In a practical way, hearing about their accomplishments bolsters children’s self-esteem for the next steps they’ll be taking. Reflecting on what we've done well balances out the human tendency to look ahead with trepidation. “When you started kindergarten, you didn’t know all the sounds of the letters. Now look how much you know!” “You’ve gained so many amazing writing skills in first grade!” Children’s progress can be recorded in scrapbooks of work, an album of photos (“Look how big you are now!”) or as a springboard for talking together about memories.

Perhaps most importantly, parents and teachers can chronicle the ways they've handled challenges in the past. “Remember when you didn't know anyone in your class? Look how many friends you have now!” It helps to stay aware that children wonder if they're capable of handling the next challenge, even if they deny it. Looking at evidence of past growth (rather than lecturing on how well they're going to do) fills their cups with the taste of past glory—and propels their confidence that they can handle life.

The basis for supporting children through change is believing they will do well, and talking about all their growth and success reminds us of that reality.

When my dad yelled “Calm down!” he didn’t mean “Find a quiet place within yourself” or “Take a deep breath and blow out slowly.” “Calm down” was his code for “Stop what you’re doing, turn down the noise.” My father became a parent before there was research on concrete ways to help children step out of a state of agitation or anxiety and into a feeling of well-being. However, he did emphasize the value of outdoor physical activity every day, something we know now is one of the best antidotes to depression.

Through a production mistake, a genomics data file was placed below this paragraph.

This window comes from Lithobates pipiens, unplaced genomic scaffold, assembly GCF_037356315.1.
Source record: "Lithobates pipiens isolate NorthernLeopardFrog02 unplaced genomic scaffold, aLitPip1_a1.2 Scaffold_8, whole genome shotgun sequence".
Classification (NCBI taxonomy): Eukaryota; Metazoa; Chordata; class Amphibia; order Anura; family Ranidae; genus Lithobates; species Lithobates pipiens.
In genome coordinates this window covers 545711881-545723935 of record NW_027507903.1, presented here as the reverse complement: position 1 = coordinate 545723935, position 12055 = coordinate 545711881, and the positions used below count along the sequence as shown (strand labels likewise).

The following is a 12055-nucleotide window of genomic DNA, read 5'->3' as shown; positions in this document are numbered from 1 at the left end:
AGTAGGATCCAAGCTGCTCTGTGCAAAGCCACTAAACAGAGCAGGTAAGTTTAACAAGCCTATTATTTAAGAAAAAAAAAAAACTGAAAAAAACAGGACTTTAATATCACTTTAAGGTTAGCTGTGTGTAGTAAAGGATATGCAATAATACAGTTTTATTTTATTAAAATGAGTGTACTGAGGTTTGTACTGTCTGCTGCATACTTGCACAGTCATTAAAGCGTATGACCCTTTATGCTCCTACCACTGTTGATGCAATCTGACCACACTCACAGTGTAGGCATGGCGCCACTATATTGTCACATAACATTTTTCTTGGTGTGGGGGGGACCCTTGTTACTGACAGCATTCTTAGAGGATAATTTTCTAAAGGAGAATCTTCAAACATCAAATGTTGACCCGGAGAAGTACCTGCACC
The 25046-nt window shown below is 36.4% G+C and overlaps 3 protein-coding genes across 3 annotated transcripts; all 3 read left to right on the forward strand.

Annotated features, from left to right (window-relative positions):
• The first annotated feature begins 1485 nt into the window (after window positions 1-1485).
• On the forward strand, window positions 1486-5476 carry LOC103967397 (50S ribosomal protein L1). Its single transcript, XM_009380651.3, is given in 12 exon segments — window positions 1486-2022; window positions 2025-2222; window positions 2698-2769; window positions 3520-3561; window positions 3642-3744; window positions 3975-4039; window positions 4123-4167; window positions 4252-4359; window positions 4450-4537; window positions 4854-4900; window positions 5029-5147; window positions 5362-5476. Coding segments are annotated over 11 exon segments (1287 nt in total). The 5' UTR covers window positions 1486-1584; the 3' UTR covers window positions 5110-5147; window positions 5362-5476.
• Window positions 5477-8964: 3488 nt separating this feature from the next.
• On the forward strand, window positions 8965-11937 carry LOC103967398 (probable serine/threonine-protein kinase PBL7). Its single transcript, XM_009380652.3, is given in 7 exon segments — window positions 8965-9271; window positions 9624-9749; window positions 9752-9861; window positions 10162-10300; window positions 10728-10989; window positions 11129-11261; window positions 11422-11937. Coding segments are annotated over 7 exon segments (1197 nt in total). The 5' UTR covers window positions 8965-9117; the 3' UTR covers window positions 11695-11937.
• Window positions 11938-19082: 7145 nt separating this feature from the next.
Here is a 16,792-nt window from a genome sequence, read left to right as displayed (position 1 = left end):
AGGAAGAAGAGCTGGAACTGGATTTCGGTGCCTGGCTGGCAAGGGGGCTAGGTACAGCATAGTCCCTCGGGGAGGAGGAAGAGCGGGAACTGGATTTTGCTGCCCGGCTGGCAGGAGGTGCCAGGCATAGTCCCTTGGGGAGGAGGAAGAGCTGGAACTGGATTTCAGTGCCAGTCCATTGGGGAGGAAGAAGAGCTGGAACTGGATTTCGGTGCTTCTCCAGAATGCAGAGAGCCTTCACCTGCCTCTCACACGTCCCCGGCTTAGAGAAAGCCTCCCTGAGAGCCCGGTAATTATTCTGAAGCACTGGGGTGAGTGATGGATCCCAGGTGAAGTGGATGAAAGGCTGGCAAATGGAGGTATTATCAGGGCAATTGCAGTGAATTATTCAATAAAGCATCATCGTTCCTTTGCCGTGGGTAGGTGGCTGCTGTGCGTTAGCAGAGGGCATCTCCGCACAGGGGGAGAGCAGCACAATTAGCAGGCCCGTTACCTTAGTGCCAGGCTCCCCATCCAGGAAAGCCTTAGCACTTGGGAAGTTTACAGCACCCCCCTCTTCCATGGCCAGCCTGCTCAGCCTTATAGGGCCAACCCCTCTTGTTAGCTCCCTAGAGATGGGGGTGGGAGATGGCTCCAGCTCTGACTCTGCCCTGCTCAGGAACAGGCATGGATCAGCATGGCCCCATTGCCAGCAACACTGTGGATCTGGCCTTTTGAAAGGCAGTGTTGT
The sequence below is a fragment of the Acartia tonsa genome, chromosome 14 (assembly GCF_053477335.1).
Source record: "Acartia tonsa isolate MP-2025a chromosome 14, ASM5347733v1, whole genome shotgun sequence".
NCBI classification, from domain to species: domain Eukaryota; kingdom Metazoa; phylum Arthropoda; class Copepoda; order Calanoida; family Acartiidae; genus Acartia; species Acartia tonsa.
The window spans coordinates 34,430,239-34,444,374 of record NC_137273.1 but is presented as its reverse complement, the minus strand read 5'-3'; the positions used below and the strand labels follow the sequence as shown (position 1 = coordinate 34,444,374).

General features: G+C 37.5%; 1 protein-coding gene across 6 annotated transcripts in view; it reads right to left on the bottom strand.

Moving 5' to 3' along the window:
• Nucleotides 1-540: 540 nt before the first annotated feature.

It seems important to mention the growth of our knowledge about promoting well-being during May, Mental Health Awareness Month. Parents and teachers today are more knowledgeable about the importance of encouraging children to talk about feelings underlying behavior rather than demanding that they stop feeling or behaving a certain way. We look for the reasons for the behavior.

Last week the parent of a Meher School second grader in the rush of getting ready for work asked her daughter why seemed to be upset about everything that morning. Her daughter confessed she was nervous about taking a test. “I told her how great it was that she told me and gave her a long hug that made us both feel better.”

Today we know the importance of adults being able to empathize with and validate children’s difficult feelings, so they don’t feel compelled to act them out. We are also armed with information about how to support children to self-soothe on the spot when they are experiencing agitated emotions.

Here are some quick calming techniques:

  • Recent research shows that hugging for 20 seconds reduces stress hormones in the blood and increases oxytocin. Long hugs also support feelings of trust and optimism.

  • Counting to a high number helps switch reactions to the thinking side of the brain.

  • Singing or humming a tune can bring about a state of calm and reduce anxiety.

  • Clenching and releasing fists helps a child be aware of body tensions and let go of them.

  • Drinking cold water can stimulate the vagus nerve, slowing down the heart rate and supporting a feeling of calm.

  • Running, jumping, and roughhousing release pent-up energy.

As a community, there are countless ways we nurture one another’s beliefs that we each matter equally and deserve to feel safe, accepted in our uniqueness, and loved.

The Equity & Inclusion Committee has focused on wonderful classroom activities that reflect advances in our understanding of the importance of our role in supporting children’s mental health.